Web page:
Someone at Major League Baseball needs to stage an intervention because the umpires are out of control. Last week we saw Joe West and Bob Davidson decide that the game was all about them. Yesterday it was Bill Hohn’s turn.
The scene (which you can see here): the Astros-Nationals game. Hohn was behind the plate and had been rather erratic with the balls and strikes. After Roy Oswalt registered his disgust with a call — with his back turned to the plate, mind you, so he wasn’t barking at Hohn directly — Hohn comes out from behind the plate, takes his mask off and seems more interested in confronting Oswalt than officiating a ballgame.
Maybe the lip-readers among you can tell me differently, but to me it looks like Oswalt, when he noticed Hohn approaching, said “I’m not talking to you.” Apparently telling an umpire that you’re not berating him is enough to get you ejected now, because that’s what Hohn did to Oswalt. In doing so he changed the complexion of the game, caused the Astros to unnecessarily tax their bullpen and likely affected the outcome of the next couple of Astros games.
Every single person in a position of authority, be they a boss, a teacher a judge or whatever is taught that to maintain respect and control you have to maintain your composure and be the more mature actor. Somehow the umpires never learned that lesson, because they seem to be picking fights right and left these days.
If Bill Hohn wants to make a point about his strike zone, the way to do it is to keep calling his game the way he wants to and let the complaints of others roll off his back. They’ll get the message quickly. Instead he decided that his ego was more important than his authority and he wrongfully inserted himself into the game.
It was yet another shameful display by an umpire. Baseball had better do something about it quickly.
Indians second baseman Jason Kipnis has been diagnosed with a strained rotator cuff in his right shoulder, MLB.com’s Jordan Bastian reports. Kipnis has received a cortisone shot and will be shut down from throwing for the next four to five days.
There’s a lot of spring left, so it’s perfectly sensible for the Indians to play it safe with their star player. The club already had Kipnis on a shoulder strengthening program.
Kipnis, 29, helped the Indians to the playoffs after batting .275/.343/.469 with 23 home runs, 92 RBI, 91 runs scored, and 15 stolen bases in 688 plate appearances during the regular season last year. He then helped the Indians reach Game 7 of the World Series against the Cubs, where they were eventually stopped, as he provided a .741 OPS including four homers and eight RBI in 15 playoff games.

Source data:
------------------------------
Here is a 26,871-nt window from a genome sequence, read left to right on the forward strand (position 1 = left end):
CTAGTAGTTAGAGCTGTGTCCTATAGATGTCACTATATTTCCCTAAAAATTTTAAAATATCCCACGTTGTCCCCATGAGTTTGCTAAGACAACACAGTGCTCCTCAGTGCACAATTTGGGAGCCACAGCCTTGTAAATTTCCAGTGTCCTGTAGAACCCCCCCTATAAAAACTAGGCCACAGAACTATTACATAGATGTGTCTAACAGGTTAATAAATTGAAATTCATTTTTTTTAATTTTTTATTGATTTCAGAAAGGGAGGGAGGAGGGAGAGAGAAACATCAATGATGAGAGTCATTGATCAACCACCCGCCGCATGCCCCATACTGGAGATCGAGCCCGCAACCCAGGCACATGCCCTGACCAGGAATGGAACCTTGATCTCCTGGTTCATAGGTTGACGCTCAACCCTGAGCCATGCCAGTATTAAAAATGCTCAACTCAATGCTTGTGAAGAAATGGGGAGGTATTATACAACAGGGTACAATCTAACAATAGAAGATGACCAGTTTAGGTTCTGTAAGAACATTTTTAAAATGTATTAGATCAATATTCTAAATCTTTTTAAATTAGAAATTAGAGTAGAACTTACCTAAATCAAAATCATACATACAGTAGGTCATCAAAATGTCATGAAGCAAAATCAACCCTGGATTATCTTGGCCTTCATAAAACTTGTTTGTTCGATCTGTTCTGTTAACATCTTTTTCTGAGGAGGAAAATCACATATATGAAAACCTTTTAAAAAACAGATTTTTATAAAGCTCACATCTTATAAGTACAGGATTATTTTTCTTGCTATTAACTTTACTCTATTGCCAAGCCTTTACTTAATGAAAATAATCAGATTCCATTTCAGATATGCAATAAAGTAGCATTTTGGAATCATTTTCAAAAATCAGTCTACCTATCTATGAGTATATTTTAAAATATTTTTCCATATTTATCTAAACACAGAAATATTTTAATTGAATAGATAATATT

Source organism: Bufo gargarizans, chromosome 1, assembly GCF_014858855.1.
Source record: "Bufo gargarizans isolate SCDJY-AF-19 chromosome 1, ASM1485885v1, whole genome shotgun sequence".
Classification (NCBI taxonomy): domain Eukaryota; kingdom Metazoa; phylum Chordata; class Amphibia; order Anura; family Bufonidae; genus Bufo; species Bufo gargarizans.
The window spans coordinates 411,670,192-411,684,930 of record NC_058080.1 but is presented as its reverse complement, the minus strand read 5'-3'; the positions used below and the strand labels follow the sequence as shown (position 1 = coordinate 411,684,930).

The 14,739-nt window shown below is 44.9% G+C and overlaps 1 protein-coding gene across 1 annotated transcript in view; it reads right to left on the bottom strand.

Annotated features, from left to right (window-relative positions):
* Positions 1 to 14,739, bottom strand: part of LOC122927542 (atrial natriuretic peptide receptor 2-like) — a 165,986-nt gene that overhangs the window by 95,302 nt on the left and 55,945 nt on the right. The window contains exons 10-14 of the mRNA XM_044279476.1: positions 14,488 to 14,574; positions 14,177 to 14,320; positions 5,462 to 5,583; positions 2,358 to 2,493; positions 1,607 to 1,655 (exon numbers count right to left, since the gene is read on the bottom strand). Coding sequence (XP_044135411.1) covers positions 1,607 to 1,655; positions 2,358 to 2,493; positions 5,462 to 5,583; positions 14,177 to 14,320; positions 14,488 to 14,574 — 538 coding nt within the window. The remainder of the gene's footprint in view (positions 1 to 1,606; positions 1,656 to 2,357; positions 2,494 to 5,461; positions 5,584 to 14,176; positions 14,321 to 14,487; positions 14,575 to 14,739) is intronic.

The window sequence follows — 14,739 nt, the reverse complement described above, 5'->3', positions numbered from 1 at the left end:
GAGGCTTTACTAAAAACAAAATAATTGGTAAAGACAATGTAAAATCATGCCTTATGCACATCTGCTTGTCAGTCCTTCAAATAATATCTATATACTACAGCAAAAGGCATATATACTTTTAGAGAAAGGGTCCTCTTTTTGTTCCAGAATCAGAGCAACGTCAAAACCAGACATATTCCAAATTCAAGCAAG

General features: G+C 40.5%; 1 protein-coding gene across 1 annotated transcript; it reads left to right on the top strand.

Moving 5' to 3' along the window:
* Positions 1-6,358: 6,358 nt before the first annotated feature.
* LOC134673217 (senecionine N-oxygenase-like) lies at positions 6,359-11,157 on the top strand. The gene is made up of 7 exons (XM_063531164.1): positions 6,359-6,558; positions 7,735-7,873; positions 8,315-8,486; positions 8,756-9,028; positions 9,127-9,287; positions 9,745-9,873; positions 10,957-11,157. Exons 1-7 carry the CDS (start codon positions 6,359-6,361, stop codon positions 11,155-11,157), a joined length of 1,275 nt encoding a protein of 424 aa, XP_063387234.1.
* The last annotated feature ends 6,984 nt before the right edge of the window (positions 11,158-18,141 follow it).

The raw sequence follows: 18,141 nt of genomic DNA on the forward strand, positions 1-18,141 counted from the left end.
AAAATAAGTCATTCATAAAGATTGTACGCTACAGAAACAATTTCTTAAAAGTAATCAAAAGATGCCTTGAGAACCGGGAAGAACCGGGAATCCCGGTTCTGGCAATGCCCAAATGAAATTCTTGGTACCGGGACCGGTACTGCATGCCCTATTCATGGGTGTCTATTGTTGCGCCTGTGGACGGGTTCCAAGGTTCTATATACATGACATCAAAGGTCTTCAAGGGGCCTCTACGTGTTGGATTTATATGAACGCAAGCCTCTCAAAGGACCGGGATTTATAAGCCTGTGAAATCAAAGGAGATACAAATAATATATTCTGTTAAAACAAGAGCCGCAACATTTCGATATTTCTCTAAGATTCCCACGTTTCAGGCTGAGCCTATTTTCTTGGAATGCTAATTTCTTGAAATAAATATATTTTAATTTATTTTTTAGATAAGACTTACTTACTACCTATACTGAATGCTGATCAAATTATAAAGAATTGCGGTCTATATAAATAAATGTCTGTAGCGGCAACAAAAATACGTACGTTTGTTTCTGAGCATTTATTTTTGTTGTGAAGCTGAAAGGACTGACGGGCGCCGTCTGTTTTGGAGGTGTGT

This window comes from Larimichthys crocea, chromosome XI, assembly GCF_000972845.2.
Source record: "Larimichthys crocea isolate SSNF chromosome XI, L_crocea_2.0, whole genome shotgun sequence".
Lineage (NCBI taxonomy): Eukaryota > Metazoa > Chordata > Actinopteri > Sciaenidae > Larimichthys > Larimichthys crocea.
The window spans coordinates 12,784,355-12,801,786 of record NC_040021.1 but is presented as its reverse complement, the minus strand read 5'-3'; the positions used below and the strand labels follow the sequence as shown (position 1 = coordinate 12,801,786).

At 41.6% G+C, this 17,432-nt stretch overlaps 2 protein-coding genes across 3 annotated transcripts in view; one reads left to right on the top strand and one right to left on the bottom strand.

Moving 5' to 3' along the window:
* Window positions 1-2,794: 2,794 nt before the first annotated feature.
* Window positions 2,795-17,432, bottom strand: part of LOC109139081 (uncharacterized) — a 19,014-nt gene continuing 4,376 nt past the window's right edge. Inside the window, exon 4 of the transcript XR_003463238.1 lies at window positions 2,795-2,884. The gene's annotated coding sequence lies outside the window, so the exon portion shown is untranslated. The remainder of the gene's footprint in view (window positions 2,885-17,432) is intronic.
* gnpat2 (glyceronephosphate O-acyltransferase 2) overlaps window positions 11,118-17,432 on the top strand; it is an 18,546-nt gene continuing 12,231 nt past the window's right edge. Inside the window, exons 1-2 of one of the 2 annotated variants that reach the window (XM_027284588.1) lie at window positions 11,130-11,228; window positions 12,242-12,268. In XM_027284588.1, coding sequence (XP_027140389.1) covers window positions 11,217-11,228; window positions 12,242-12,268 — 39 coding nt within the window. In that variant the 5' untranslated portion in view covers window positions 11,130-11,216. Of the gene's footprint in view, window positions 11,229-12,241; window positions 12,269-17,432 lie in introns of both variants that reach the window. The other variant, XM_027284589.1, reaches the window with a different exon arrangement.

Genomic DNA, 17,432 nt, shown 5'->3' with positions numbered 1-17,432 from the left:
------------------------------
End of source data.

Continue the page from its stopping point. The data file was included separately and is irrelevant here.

According to Derrick Goold of the St. Louis Post-Dispatch, the Cardinals are keeping an eye on outfield prospect Luis Robert. The 19-year-old left his native Cuba last November and is expected to command interest from multiple MLB teams as he approaches free agency. Goold adds that the Cardinals sent scouts to evaluate Robert’s workouts in the Dominican Republic as recently as last week.
There’s still a good chance that the club won’t get a shot at signing him; as Craig mentioned last month, it seems likely that Major League Baseball won’t declare Robert a free agent until after June 15. By July 2, the new Collective Bargaining Agreement’s policies on international bonuses will go into effect, handcuffing teams with the maximum penalty for bonuses to a $300,000 signing figure for any available international prospect. It’s designed to effectively take away those teams’ abilities to sign additional international talent, and the Cardinals have already spent a reported $9.35 million in bonuses on Venezuelan outfielder Victor Garcia, Cuban outfielders Jonatan Machado and Randy Arozarena and Cuban right-hander Johan Oviedo.
Until the cutoff in mid-June, the Cardinals are likely to continue actively scouting other international talent, including Robert. MLB.com’s Jesse Sanchez quotes an anonymous National League scouting director who describes Robert as the No. 2 talent behind Japanese wunderkind Shohei Otani. The 19-year-old hit .286/.319/.397 with a .716 OPS during a 16-game run in the Canadian-American League in 2016, following up an impressive three-year tenure with the Ciego de Avila in the Cuban National Series from 2013-2015.